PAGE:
Friday, September 26, 2008
Late last year a message showed up in my Inbox from one Emily Jo Cureton. It read as follows:
i have begun a new tradition. everyday that i do (or attempt to do) the nyt crossword, i make a drawing to accompany. unless you object i will send you the fruit of this labor daily in lieu of actually commenting on your blog. enjoy. (and fear not my attachments. they wont make your computer sick)
Emily's uncanny ability to make art (and poetry) out of each day's grid made me an instant fan, and I began posting her drawings at my site on a regular basis. Soon people were writing me (and her) asking for more. She began by setting up a mailing list, but quickly thereafter set up a blog where her daily drawings have been on display ever since. By tournament time she was a minor crosswording celebrity, with fans ranging from casual solvers to constructors all the way to Will Shortz himself. Just this month, she decided to bring her crossword drawing project to a close. I sat down with her recently (you know, via email) to ask her to reflect on what the past year has meant to her, personally and professionally.
RP: OK, let's start with a short bio
Emjo: bio? I am 23 years old. I like to go dancing, but not too often. I was born and raised in Texas and currently live in Brooklyn, NY.
RP: What were you doing, artistically, before you started in on crossword drawings?
Emjo: Generally, I fancy myself a painter. You know - heavy oils, glass jars, palpable angst - the whole nine yards. Still, I've been going through this phase where I prefer to make small-scale, highly repetitive work on paper. Before NYT drawings I made a card game called Infected - it's basically charades but with illnesses (and some things historically thought of as illnesses) [see "Homosexuality" card, right]. Players draw an illustrated card from the deck at random and act out the affliction without using sound until someone is able to diagnose them.
RP: What first inspired you to do a drawing based on a crossword puzzle?
Emjo: Disgust. I found myself lavishing unspeakable amounts of time on solving crossword puzzles and yet I had nothing to show for it except a stack of crumpled newspapers and a vowel-laden vocabulary. I thought it would be interesting to make art that was almost instantaneously as obsolete as yesterday's news. I'm still sort of embarrassed that I became such a show-off about it.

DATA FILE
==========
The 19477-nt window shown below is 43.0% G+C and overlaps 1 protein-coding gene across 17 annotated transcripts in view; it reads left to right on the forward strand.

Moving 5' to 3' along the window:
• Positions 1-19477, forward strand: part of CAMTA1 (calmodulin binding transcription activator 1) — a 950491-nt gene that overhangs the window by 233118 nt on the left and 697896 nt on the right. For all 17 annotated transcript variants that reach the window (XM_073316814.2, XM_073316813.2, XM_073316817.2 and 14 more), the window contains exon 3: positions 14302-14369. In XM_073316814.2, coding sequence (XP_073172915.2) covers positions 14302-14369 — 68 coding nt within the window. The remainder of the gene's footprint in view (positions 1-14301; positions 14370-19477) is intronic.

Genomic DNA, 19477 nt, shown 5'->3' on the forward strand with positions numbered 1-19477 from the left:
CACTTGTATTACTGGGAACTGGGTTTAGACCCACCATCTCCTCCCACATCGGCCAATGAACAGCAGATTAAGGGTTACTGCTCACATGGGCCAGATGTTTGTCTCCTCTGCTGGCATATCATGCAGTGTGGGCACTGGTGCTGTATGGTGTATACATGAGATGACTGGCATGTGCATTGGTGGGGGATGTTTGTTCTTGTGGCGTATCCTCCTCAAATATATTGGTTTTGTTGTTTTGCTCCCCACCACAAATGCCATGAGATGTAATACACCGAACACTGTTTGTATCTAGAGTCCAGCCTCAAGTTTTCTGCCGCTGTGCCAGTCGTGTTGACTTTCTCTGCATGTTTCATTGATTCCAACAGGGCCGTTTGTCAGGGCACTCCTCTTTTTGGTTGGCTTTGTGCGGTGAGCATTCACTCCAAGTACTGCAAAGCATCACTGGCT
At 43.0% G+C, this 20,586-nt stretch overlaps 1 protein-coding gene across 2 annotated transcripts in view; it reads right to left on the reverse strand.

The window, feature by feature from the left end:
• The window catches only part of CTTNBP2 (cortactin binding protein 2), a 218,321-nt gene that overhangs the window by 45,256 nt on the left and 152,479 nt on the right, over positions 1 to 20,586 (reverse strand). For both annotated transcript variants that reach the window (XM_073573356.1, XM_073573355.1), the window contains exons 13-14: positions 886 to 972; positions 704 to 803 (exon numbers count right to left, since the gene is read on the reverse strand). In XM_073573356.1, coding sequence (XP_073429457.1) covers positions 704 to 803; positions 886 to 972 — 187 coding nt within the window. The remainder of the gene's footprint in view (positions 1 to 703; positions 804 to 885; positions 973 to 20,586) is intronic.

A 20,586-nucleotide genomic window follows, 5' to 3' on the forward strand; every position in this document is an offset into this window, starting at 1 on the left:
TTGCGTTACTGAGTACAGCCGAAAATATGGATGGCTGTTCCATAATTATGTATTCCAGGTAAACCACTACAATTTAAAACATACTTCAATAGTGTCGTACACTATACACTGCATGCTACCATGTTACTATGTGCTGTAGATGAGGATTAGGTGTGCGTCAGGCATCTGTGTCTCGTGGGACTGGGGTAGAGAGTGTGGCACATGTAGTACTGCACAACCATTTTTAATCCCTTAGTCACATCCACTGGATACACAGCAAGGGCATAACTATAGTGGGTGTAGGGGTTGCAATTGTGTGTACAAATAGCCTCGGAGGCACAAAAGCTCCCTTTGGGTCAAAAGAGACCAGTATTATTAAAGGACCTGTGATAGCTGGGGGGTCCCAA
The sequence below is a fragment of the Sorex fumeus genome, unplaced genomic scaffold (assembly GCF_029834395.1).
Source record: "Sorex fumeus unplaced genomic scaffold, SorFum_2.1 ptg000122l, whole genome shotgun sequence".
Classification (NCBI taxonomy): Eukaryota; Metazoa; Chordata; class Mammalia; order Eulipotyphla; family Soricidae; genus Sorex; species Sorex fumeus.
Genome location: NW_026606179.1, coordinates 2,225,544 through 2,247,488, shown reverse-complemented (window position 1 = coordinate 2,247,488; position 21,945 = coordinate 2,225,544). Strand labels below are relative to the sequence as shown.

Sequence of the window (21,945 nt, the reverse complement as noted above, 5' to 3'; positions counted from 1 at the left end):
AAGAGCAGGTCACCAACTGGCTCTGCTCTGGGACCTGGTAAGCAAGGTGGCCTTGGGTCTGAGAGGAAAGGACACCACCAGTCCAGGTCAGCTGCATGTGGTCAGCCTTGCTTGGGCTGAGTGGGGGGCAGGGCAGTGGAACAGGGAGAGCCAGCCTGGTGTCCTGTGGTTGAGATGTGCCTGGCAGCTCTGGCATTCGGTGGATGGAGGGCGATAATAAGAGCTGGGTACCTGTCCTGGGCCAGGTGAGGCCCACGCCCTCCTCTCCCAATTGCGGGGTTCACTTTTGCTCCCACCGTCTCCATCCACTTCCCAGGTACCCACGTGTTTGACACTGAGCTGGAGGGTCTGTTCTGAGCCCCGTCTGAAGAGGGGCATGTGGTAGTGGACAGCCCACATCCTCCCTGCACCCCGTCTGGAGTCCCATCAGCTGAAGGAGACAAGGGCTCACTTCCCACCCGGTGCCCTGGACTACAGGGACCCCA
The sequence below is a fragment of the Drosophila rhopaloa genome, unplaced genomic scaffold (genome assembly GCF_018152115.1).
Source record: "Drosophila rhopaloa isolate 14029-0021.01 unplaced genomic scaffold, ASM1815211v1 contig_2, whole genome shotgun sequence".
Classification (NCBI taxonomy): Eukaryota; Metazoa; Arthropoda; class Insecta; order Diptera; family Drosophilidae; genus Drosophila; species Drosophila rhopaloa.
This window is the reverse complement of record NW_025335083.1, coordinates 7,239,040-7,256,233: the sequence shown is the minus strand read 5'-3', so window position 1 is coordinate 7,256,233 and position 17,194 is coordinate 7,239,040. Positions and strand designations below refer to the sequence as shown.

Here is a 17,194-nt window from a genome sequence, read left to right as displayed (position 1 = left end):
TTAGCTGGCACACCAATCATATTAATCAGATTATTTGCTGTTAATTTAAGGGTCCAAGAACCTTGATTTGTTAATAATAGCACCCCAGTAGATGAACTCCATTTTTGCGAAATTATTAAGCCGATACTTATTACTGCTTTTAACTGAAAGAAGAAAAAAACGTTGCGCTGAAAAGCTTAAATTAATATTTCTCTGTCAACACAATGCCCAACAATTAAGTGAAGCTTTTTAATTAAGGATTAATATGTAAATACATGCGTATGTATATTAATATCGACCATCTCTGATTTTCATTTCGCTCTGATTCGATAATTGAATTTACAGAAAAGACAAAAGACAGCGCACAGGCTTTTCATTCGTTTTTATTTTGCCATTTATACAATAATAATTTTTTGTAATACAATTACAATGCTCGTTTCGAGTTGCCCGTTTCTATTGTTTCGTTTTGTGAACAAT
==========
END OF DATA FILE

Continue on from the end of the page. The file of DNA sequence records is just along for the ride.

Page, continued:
RP: What are the tools of your trade? What kind of ink do you use? What kind of paper?
Emjo: I mostly used archival pens, 6"x9" reporter notebooks, and magic, though not exclusively.
RP: Can you describe your artistic process a little? I'm most curious about how you managed to be disciplined enough to execute a polished drawing every day. Did you draw at the same time every day? Did drawing get easier the more you did it?
Emjo: I suppose I am one of those people who exercises such poor discipline and self-control in certain areas that I overcompensate in others. When you've just eaten a whole pie or shopped at The Gap online, it's easy to shame yourself in to making something pretty. I would do the puzzle first thing in the morning on my way to work, study the puzzle on the way back from work and then make the drawing late at night. Usually I spent more time thinking about and looking at the grid than rendering the image.
RP: Some of your drawings are really unsettling - they can be very dark, or sexual, or both? (See drawings for August 1, August 5, and August 30, 2008, for example). I think part of the shock of the drawings is their origin in and juxtaposition with something as familiar, quaint, and apparently uncontroversial as a crossword puzzle. Was there a point to going dark so often? Or was each drawing a kind of self-contained event, with no thought to overall pattern?
Emjo: I suppose it may not seem like it, but I really did apply certain restrictions on myself in regard to taste, especially for the first 3 or 4 months. I wouldn't call it a breakfast test- more like an after-dinner rubric. Eventually, I got bored with censoring - I don't care how innocent they may appear - there is some appalling stuff in crossword puzzles. I'm pretty sure my mind is in the gutter because the world is in fact, a gutter.